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Defence and Security

What opportunities will independence bring to Scotland in terms of defence and security?

Independence will enable Scotland to:

  • set its own defence and security budget and maintain strong conventional defence forces to protect its people, territory, seas, airspace and national interests

  • decide, with appropriate democratic oversight and respect for international law, the circumstances in which its forces are deployed overseas

  • work closely with its partners – including the rest of the UK – to address global issues and contribute to international peace-keeping

  • build a security and intelligence agency that is fit for purpose in the 21st century and is proportionate to, and reflects a full strategic assessment of, Scotland’s needs

  • legislate for, control, and oversee national security arrangements in Scotland, ensuring the constitutional rights of the Scottish people

The Scottish Government is committed to working closely with our neighbours – especially our partners across the British Isles, our trading partners, through bilateral relations with other nations and in key international institutions such as the European Union, NATO and the United Nations.

Source: Scotland's Future, Scottish Government, November 2013.

What security risks would an independent Scotland face?

Threats that countries face in the modern world tend to be international in nature. In common with other countries, an independent Scotland will require to work with partners to protect itself against international terrorism, cyber-crime and cyber-terrorism, threats that come from global instability and failed states, and international serious organised crime. Scotland will be able to build on the strong relationships we already have to promote security at home and abroad.

Source: Scotland's Future, Scottish Government, November 2013.

What will Scotland’s overall defence and security policy be?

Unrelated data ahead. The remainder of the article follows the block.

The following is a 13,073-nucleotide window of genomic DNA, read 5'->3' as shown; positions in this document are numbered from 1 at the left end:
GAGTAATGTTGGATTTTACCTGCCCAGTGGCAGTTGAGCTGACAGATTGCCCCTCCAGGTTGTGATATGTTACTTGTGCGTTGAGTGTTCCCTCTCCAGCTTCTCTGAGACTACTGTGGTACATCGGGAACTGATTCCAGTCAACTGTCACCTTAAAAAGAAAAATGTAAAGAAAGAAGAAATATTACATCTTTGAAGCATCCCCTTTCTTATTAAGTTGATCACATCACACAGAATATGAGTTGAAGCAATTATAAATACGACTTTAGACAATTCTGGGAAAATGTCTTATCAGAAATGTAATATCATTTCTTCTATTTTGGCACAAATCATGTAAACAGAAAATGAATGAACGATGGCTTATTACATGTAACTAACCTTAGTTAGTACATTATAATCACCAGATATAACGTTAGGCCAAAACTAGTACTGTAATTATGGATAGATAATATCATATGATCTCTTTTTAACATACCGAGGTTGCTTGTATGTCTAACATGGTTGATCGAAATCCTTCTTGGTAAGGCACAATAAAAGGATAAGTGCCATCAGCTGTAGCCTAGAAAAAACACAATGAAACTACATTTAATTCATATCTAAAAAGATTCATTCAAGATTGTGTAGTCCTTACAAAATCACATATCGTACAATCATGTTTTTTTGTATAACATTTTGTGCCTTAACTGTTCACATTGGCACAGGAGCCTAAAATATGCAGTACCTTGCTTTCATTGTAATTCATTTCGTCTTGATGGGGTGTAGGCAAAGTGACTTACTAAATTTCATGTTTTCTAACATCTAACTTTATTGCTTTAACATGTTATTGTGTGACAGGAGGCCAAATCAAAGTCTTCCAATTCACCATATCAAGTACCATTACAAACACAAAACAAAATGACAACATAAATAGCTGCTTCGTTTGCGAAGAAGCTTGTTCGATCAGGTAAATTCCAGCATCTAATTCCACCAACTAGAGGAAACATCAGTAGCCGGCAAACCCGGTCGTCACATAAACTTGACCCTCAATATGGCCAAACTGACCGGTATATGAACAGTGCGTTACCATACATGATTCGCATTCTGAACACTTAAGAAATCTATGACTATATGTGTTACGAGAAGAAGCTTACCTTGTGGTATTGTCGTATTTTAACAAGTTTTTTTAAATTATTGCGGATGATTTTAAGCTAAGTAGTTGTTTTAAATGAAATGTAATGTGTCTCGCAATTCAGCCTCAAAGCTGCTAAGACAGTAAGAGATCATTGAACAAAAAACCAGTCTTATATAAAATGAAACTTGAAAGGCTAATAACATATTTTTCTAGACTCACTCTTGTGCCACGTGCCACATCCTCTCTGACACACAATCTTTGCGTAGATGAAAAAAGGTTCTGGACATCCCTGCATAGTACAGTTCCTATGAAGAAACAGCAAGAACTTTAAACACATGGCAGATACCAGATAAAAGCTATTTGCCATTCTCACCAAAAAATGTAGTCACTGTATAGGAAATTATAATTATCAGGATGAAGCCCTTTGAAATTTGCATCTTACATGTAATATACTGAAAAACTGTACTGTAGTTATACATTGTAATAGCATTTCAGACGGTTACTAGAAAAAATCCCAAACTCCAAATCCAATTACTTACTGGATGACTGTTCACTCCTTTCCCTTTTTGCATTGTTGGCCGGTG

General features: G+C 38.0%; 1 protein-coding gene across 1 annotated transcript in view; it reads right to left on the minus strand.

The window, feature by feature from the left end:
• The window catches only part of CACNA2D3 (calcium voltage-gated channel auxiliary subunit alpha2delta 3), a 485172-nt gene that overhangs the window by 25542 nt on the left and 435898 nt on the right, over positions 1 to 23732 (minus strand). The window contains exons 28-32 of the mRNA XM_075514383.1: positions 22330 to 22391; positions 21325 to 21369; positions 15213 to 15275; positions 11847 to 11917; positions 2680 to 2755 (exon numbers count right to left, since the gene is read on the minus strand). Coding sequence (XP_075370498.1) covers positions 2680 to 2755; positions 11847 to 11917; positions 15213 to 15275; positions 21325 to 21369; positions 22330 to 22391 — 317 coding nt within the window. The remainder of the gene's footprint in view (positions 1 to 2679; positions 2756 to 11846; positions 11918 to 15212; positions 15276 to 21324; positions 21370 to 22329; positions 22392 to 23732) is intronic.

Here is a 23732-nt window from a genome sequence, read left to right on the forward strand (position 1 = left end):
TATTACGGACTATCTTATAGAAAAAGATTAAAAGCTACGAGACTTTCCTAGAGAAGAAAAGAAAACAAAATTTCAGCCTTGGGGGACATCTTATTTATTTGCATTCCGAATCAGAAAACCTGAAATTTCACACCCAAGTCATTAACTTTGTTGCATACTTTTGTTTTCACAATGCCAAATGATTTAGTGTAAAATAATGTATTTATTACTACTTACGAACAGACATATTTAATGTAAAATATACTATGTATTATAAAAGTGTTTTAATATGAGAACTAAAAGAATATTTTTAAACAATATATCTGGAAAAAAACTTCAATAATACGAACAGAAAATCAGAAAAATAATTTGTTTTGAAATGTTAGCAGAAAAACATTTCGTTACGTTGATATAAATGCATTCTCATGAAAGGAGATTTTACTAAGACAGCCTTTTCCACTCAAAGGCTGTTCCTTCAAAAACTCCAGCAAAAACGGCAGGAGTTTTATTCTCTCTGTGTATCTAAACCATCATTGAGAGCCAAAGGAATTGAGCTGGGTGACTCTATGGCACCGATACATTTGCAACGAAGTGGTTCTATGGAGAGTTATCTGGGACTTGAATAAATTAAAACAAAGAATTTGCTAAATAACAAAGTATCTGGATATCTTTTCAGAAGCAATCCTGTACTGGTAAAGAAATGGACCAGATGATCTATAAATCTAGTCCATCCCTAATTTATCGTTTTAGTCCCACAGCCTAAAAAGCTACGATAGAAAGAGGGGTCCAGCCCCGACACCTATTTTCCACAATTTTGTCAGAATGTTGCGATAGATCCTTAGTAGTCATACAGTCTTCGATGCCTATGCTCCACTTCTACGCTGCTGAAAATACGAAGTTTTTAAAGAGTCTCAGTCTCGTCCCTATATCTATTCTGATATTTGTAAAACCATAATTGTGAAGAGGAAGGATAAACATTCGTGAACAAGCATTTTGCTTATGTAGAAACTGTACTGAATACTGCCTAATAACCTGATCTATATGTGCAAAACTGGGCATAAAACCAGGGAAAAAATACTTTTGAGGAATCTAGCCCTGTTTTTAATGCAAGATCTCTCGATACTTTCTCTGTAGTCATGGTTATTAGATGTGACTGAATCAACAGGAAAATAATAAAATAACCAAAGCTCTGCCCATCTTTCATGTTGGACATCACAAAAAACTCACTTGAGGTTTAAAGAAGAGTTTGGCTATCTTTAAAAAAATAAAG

The Scottish Government’s policy is for an independent Scotland to have defence and security capabilities that will, firstly, secure our territory, seas and airspace, our people and our national interests.

In light of Scotland’s geography and interests, we will also have the opportunity to develop niche capabilities to support humanitarian operations, search and rescue, and other specialist land or maritime functions. These niche capabilities will support Scotland’s own defence needs and also contribute to international partnerships and wider global efforts to secure peace and security.

The Scottish Government proposes to create Scotland’s own domestic security and intelligence machinery sitting alongside our police service. This will see Scotland’s national security arrangements being legislated for, controlled, and overseen in Scotland for the first time.

Source: Scotland's Future, Scottish Government, November 2013.

Can an independent Scotland afford appropriate defence and security capabilities?

These capabilities can be delivered from our planned annual defence and security budget of £2.5 billion. Comparable countries in Europe generally spend around 1.5 per cent of GDP on defence. In 2011/12, 1.5 per cent of Scotland’s GDP was around £2.3 billion. An independent Scotland will have the right forces to defend the country properly and secure us against any threat we meet, working with our partners and allies.

With independence, Scotland will actually save on defence spending. Current UK defence policy – including spending on Trident – will cost the Scottish taxpayer £3 billion a year by 2016/17, although considerably less than this is actually spent in Scotland by Westminster.

Source: Scotland's Future, Scottish Government, November 2013.

What do you expect the implications will be for the rest of the UK in terms of defence and security?

It will be in the interests of Scotland and the rest of the UK to continue to work closely together to ensure the security of both countries. The UK will have a serious security partner in Scotland with effective capabilities meeting Scotland’s needs and playing its part within NATO.

Source: Scotland's Future, Scottish Government, November 2013.

What defence and security assets would an independent Scotland look to inherit during independence negotiations?

Scotland and the rest of the UK will negotiate to ensure the proper defence and security of both countries from the date of independence. It will be in both countries’ interests that this should be the basis of a constructive and enduring partnership in the months and years that follow.